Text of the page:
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CURUPAY
Widely used alternate common names include angico and cebil

Anadenanthera colubrina




Anadenanthera colubrina of the family Fabaceae (syn Leguminosae) the legume, pea, or bean family. Synonyms include Acacia colubrina, Acacia grata, Anadenanthera macrocarpa,Anadenanthera colubrina, Mimosa grata, Piptadenia cebil, Piptadenia colubrina, Piptadenia grata, Piptadenia hassleriana, Piptadenia macrocarpa



my samples:


both sides of a sample plank of cebil / Anadenanthera colubrina --- HUGE enlargements are present. This sample was loaned to me by David Clark whom I thank for this and other contributions to the site.


end grain and end grain closeup of the piece directly above


END GRAIN UPDATE from directly above


both sides of a sample plank of curupay / Piptadenia rigida --- HUGE enlargements are present. This sample was loaned to me by David Clark whom I thank for this and other contributions to the site. Piptadenia rigida is a synonym for the accepted name Anadenanthera colubrina. The labeled side is raw but the 2nd side has been sanded to 240 grit and so shows details better and is slightly richer in color.


end grain and end grain closeup of the piece directly above


END GRAIN UPDATE from directly above


both sides of a sample plank of curupay / Piptadenia rigida --- HUGE enlargements are present. This sample was loaned to me by David Clark whom I thank for this and other contributions to the site. Piptadenia rigida is a synonym for the accepted name Anadenanthera colubrina. The labeled side is raw but the 2nd side has been sanded to 240 grit and so shows details better and is slightly richer in color.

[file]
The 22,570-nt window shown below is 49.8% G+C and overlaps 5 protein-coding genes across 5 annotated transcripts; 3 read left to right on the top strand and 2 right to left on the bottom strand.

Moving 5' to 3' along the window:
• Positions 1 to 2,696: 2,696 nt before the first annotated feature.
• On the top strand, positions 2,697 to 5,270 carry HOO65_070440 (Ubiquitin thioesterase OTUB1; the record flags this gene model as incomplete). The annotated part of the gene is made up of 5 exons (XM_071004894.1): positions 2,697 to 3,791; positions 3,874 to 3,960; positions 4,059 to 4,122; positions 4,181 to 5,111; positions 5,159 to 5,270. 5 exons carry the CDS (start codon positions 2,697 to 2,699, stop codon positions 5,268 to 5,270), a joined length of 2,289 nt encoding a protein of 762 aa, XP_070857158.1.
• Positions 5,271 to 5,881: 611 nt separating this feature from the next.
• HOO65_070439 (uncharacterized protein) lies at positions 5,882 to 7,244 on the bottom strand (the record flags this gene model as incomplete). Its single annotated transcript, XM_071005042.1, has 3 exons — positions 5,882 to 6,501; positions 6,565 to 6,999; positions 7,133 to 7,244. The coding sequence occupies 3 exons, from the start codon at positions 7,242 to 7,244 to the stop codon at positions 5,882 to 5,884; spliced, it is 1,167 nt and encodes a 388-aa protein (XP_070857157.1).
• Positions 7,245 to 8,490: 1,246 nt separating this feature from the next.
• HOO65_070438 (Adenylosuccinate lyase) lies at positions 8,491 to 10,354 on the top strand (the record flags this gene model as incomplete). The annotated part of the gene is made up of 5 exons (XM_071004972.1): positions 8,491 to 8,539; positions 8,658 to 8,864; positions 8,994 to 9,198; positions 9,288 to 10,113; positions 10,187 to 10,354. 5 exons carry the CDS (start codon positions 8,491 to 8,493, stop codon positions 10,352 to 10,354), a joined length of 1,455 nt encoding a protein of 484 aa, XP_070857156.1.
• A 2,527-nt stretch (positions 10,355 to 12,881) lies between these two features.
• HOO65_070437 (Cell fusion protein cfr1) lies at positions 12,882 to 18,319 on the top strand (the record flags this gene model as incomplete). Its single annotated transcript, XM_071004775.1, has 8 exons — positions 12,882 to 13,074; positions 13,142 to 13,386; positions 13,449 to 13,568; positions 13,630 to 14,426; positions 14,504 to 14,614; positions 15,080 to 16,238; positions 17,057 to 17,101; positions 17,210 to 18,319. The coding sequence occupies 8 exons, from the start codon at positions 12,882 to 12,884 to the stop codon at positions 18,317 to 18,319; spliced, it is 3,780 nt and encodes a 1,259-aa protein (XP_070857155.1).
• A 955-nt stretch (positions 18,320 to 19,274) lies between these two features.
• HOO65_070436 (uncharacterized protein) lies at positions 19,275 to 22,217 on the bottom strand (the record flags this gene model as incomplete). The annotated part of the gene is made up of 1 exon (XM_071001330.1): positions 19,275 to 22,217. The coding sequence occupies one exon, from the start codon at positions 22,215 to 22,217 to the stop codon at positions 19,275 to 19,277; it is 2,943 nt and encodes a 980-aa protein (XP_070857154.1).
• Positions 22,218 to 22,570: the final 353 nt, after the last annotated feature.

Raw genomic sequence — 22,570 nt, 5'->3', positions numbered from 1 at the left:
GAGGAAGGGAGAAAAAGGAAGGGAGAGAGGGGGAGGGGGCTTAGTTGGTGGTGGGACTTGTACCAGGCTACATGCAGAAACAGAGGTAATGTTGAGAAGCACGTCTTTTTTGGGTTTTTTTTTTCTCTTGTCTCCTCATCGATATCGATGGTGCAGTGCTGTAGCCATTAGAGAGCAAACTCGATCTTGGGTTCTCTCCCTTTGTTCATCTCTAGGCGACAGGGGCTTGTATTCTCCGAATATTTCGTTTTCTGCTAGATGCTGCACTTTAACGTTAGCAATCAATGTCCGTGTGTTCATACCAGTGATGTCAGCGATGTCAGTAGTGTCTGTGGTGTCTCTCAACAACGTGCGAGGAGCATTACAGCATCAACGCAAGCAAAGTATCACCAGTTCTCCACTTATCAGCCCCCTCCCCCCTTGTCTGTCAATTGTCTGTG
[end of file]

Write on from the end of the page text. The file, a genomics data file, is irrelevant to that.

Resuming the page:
end grain and end grain closeup of the piece directly above


END GRAIN UPDATE from directly above


both sides of a sample plank of angico preto / Piptadenia macrocarpa --- HUGE enlargements are present. This sample was loaned to me by David Clark whom I thank for this and other contributions to the site. Piptadenia macrocarpa is one of several synonyms for the accepted name Anadenanthera colubrina and angico preto is an alternate common name for curupay. The labeled side is raw but the 2nd side has been sanded to 240 grit and so shows details better and is slightly richer in color.


end grain and end grain closeup of the piece directly above


END GRAIN UPDATE from directly above


sample plank and end grain provided to me as Argentina anjico (should be angico) / Piptadenia rigida. Piptadenia rigida is a synonym for the accepted name Anadenanthera colubrina and angico is just another common name instead of curupay.


end grain closeup and END GRAIN UPDATE of the piece directly above

NOT a raw wood color
sample plank, with a finishing agent, shot in a woodworking store. HUGE enlargements are present